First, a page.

LIVERPOOL 1580s: The solitary bagpiper wait started at 4am, the time of the end of the night-time curfew. He received no salary but had permission "to receyve the reward of the townespeople".
On 10th January the IGTP received this information by email from John Dyer:
I'm doing some family history and came across the following from Liverpool. As I was researching the last quarter of the Eighteenth Century (1775-1800) I discovered this quotation from Richard Brook, Liverpool, 1853:
A band of music, of which a person named Langhorne, of Cook Street, was the master, was, either wholly or in part, paid for by the Corporation of Liverpool, and was called "The Waits"; and the performers in it, besides their other performances, occasionally perambulated the town, on Christmas Eve, and enlivened it with music; they also were in the habit of going to the houses of masters of vessels, on the day after that of their arrival in port, and playing before their door, by way of welcoming them home.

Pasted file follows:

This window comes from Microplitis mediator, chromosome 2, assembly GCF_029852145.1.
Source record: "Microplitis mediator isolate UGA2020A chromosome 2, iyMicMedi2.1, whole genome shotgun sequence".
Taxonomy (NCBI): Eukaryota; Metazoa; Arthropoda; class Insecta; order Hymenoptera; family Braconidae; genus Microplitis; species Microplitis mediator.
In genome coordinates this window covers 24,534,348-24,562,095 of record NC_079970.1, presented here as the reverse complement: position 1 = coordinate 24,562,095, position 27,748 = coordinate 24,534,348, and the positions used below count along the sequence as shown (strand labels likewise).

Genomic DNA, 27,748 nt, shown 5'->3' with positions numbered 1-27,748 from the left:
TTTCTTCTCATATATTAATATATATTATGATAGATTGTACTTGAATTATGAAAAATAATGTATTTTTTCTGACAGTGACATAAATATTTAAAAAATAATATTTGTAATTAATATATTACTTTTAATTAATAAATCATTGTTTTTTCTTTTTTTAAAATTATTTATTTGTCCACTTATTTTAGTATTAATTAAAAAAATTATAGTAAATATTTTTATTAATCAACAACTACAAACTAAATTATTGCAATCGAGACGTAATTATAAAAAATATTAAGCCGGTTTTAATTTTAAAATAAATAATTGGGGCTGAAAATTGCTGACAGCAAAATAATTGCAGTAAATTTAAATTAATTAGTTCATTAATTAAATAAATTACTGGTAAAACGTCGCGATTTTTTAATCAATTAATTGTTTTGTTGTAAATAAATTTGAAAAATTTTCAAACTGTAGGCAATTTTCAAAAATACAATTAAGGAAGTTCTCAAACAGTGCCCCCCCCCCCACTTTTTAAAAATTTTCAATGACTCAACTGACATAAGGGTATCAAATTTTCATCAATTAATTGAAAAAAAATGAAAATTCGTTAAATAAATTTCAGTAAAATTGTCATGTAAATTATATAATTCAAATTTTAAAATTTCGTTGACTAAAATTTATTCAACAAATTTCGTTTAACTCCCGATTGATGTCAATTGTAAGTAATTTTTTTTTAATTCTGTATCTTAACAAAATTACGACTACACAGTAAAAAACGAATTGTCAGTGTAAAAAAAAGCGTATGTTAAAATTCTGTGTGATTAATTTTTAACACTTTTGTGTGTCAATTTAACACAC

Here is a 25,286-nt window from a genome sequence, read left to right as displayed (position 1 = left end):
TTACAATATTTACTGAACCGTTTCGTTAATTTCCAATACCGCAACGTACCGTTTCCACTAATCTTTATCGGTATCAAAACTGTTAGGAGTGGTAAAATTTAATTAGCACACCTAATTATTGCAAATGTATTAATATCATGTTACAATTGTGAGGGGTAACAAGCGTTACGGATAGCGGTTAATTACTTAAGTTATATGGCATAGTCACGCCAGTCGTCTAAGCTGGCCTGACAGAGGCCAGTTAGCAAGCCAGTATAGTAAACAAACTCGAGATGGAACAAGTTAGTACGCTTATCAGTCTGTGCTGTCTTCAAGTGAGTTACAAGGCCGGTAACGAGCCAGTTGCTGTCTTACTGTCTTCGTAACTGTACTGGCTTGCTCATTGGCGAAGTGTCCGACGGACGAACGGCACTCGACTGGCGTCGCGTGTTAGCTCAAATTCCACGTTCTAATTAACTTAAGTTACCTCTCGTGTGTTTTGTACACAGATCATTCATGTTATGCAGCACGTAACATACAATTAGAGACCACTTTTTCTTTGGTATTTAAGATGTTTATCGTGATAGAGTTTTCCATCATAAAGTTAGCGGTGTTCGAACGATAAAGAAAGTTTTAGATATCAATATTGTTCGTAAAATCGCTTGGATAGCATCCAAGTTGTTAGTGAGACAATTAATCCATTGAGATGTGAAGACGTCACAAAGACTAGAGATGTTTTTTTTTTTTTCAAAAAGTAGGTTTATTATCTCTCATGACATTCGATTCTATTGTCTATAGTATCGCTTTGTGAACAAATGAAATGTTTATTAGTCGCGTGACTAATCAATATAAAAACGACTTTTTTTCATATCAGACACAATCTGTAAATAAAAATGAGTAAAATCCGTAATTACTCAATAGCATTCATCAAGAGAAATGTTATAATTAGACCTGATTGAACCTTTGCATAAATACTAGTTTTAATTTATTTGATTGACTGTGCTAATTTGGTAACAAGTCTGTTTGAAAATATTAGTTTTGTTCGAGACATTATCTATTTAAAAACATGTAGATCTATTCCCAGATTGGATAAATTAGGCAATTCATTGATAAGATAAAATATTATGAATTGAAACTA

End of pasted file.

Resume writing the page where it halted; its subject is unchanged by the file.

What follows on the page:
The following entry of a payment respecting the Waits appears in the ledger of the Corporation in 1775:
The Waits, 1775, March 31. To cash paid them for 1 year's salary £24 0s. 0d.
In 1174, John Langhorne (born about 1741) is listed in Gore's Liverpool Directory as living at 6, Cook Street, and at the baptisms of his children between 1767 and 1790, he is said to be a musician. His son William, born 18 June 1769, is also shown as a musician in 1788 and 1796 and at his death in 1828.
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